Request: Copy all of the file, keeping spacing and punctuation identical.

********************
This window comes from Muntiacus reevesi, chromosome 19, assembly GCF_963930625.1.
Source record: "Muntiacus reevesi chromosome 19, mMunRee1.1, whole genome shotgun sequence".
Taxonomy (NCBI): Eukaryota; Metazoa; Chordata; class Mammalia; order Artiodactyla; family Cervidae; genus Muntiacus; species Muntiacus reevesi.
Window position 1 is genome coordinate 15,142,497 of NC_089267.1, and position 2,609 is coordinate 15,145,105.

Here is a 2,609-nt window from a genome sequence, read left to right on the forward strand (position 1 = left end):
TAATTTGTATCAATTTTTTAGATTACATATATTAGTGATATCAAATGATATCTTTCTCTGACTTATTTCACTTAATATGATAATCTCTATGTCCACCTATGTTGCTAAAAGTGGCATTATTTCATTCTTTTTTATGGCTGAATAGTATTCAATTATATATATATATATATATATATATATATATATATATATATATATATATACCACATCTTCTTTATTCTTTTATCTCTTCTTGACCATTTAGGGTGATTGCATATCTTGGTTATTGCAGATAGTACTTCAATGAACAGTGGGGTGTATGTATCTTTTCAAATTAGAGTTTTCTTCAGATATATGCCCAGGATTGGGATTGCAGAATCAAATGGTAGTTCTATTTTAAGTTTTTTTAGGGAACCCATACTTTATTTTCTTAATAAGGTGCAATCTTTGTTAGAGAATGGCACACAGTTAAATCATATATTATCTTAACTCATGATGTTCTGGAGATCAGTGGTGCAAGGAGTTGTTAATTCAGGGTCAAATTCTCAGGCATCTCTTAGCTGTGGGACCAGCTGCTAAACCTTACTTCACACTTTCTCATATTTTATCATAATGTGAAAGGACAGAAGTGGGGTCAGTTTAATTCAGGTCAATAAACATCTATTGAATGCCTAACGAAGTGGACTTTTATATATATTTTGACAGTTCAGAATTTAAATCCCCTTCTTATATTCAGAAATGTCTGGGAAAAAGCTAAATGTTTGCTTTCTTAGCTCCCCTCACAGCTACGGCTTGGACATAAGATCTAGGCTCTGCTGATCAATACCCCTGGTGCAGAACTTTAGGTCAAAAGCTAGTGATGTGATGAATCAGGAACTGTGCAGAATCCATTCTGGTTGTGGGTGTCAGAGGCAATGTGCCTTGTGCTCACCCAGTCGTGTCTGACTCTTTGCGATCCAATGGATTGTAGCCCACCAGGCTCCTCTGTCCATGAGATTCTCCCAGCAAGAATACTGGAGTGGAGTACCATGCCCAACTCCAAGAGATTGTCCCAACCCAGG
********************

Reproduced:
This window comes from Muntiacus reevesi, chromosome 19, assembly GCF_963930625.1.
Source record: "Muntiacus reevesi chromosome 19, mMunRee1.1, whole genome shotgun sequence".
Taxonomy (NCBI): Eukaryota; Metazoa; Chordata; class Mammalia; order Artiodactyla; family Cervidae; genus Muntiacus; species Muntiacus reevesi.
Window position 1 is genome coordinate 15,142,497 of NC_089267.1, and position 2,609 is coordinate 15,145,105.

Here is a 2,609-nt window from a genome sequence, read left to right on the forward strand (position 1 = left end):
TAATTTGTATCAATTTTTTAGATTACATATATTAGTGATATCAAATGATATCTTTCTCTGACTTATTTCACTTAATATGATAATCTCTATGTCCACCTATGTTGCTAAAAGTGGCATTATTTCATTCTTTTTTATGGCTGAATAGTATTCAATTATATATATATATATATATATATATATATATATATATATATATATATATACCACATCTTCTTTATTCTTTTATCTCTTCTTGACCATTTAGGGTGATTGCATATCTTGGTTATTGCAGATAGTACTTCAATGAACAGTGGGGTGTATGTATCTTTTCAAATTAGAGTTTTCTTCAGATATATGCCCAGGATTGGGATTGCAGAATCAAATGGTAGTTCTATTTTAAGTTTTTTTAGGGAACCCATACTTTATTTTCTTAATAAGGTGCAATCTTTGTTAGAGAATGGCACACAGTTAAATCATATATTATCTTAACTCATGATGTTCTGGAGATCAGTGGTGCAAGGAGTTGTTAATTCAGGGTCAAATTCTCAGGCATCTCTTAGCTGTGGGACCAGCTGCTAAACCTTACTTCACACTTTCTCATATTTTATCATAATGTGAAAGGACAGAAGTGGGGTCAGTTTAATTCAGGTCAATAAACATCTATTGAATGCCTAACGAAGTGGACTTTTATATATATTTTGACAGTTCAGAATTTAAATCCCCTTCTTATATTCAGAAATGTCTGGGAAAAAGCTAAATGTTTGCTTTCTTAGCTCCCCTCACAGCTACGGCTTGGACATAAGATCTAGGCTCTGCTGATCAATACCCCTGGTGCAGAACTTTAGGTCAAAAGCTAGTGATGTGATGAATCAGGAACTGTGCAGAATCCATTCTGGTTGTGGGTGTCAGAGGCAATGTGCCTTGTGCTCACCCAGTCGTGTCTGACTCTTTGCGATCCAATGGATTGTAGCCCACCAGGCTCCTCTGTCCATGAGATTCTCCCAGCAAGAATACTGGAGTGGAGTACCATGCCCAACTCCAAGAGATTGTCCCAACCCAGG